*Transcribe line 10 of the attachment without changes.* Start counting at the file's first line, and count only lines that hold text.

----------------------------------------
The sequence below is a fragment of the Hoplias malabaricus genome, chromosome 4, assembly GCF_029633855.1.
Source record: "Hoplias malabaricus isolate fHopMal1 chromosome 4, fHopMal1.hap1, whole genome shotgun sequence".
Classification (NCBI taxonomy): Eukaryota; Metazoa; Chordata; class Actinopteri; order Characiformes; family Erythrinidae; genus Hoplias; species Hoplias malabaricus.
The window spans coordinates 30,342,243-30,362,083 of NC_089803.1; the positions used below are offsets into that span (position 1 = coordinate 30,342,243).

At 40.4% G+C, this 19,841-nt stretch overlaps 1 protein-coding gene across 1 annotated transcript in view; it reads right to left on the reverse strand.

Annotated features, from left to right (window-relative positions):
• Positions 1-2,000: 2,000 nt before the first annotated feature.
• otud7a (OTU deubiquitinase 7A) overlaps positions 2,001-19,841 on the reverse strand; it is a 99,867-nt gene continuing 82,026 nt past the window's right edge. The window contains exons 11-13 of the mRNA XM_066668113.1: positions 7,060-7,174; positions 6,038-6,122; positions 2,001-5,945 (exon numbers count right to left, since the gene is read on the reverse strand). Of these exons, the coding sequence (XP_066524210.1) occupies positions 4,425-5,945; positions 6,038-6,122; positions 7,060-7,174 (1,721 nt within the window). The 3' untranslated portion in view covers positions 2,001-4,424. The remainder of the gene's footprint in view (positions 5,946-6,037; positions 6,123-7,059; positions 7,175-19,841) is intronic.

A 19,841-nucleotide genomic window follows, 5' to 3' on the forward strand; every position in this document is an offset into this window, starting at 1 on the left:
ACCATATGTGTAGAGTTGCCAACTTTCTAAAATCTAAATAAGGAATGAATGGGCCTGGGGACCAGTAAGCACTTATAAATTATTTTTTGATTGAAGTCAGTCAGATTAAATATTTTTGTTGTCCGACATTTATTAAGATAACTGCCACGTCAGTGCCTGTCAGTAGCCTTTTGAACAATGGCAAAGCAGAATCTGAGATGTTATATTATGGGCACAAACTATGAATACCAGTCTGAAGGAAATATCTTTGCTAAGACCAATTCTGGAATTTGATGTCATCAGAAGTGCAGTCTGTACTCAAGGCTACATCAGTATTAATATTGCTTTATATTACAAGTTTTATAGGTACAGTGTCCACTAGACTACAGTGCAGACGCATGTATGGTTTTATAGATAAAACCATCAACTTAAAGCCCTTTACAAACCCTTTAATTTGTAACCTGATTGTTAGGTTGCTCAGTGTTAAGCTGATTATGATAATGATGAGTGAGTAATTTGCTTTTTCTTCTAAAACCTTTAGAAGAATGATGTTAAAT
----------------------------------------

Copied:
ACCATATGTGTAGAGTTGCCAACTTTCTAAAATCTAAATAAGGAATGAATGGGCCTGGGGACCAGTAAGCACTTATAAATTATTTTTTGATTGAAGTCAGTCAGATTAAATATTTTTGTTGTCCGACATTTATTAAGATAACTGCCACGTCAGTGCCTGTCAGTAGCCTTTTGAACAATGGCAAAGCAGAATCTGAGATGTTATATTATGGGCACAAACTATGAATACCAGTCTGAAGGAAATATCTTTGCTAAGACCAATTCTGGAATTTGATGTCATCAGAAGTGCAGTCTGTACTCAAGGCTACATCAGTATTAATATTGCTTTATATTACAAGTTTTATAGGTACAGTGTCCACTAGACTACAGTGCAGACGCATGTATGGTTTTATAGATAAAACCATCAACTTAAAGCCCTTTACAAACCCTTTAATTTGTAACCTGATTGTTAGGTTGCTCAGTGTTAAGCTGATTATGATAATGATGAGTGAGTAATTTGCTTTTTCTTCTAAAACCTTTAGAAGAATGATGTTAAAT